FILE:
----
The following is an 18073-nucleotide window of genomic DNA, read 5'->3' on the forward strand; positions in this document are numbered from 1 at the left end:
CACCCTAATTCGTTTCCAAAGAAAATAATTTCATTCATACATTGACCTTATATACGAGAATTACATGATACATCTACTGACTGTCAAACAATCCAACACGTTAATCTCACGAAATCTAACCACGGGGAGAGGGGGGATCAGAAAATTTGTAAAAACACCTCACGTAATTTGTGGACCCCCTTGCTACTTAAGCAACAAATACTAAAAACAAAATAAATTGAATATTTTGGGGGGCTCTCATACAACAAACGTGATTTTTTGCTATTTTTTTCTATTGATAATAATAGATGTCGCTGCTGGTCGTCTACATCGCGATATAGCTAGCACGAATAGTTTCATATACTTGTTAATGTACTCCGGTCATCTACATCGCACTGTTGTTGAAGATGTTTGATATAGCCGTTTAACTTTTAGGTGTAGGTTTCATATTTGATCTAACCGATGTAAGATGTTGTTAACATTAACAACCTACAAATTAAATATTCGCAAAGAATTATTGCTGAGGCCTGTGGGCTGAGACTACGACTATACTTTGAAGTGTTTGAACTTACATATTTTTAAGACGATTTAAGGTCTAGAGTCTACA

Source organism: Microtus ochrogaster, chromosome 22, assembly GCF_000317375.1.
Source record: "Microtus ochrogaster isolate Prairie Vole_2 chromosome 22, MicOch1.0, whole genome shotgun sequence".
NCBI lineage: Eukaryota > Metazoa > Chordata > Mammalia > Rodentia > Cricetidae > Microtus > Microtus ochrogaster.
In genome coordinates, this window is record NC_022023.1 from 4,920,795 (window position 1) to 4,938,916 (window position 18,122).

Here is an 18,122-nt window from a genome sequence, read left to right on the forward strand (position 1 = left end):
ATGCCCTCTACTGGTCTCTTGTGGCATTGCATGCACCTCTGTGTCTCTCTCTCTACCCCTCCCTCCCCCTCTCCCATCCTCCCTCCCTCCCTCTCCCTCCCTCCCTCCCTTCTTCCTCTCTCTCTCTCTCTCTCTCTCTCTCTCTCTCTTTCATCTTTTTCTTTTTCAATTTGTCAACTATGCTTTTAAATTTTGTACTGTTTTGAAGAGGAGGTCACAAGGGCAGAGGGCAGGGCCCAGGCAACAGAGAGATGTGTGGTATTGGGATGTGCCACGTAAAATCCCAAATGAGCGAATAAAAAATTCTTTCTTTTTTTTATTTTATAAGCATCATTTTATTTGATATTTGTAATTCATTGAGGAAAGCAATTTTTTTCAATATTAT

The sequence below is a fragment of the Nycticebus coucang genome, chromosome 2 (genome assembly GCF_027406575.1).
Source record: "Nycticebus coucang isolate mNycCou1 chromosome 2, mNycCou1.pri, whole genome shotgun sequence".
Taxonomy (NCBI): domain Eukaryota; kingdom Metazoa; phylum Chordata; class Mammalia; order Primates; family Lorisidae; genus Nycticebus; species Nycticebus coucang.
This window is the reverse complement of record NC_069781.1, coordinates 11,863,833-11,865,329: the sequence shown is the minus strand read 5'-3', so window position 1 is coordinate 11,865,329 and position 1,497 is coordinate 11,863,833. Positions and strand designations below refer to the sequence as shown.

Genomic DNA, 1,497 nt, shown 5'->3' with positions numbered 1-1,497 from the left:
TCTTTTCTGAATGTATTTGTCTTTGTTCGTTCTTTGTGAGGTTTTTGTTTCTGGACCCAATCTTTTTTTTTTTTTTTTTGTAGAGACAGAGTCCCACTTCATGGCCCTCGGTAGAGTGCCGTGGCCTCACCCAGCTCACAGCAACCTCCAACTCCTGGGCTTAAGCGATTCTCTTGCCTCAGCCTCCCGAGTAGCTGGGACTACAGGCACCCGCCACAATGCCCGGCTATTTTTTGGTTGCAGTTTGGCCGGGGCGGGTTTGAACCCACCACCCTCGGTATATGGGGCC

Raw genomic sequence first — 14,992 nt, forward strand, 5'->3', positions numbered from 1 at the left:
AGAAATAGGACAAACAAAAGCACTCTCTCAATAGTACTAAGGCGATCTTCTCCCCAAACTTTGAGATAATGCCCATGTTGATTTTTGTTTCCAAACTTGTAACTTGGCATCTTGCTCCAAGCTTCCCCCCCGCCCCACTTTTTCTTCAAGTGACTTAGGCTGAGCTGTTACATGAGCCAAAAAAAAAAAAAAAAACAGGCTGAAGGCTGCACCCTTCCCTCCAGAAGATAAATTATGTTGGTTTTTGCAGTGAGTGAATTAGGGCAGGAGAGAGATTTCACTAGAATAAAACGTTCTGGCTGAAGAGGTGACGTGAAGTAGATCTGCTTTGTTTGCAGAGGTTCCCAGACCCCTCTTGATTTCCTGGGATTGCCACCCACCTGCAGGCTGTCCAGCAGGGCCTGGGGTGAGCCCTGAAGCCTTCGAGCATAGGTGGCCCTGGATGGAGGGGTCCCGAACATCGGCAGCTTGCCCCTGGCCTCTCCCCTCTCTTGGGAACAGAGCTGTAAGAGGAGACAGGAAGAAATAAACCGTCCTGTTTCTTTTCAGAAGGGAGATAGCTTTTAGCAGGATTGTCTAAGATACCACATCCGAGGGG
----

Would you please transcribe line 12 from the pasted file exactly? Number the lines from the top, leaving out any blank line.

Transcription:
This window is the reverse complement of record NC_069781.1, coordinates 11,863,833-11,865,329: the sequence shown is the minus strand read 5'-3', so window position 1 is coordinate 11,865,329 and position 1,497 is coordinate 11,863,833. Positions and strand designations below refer to the sequence as shown.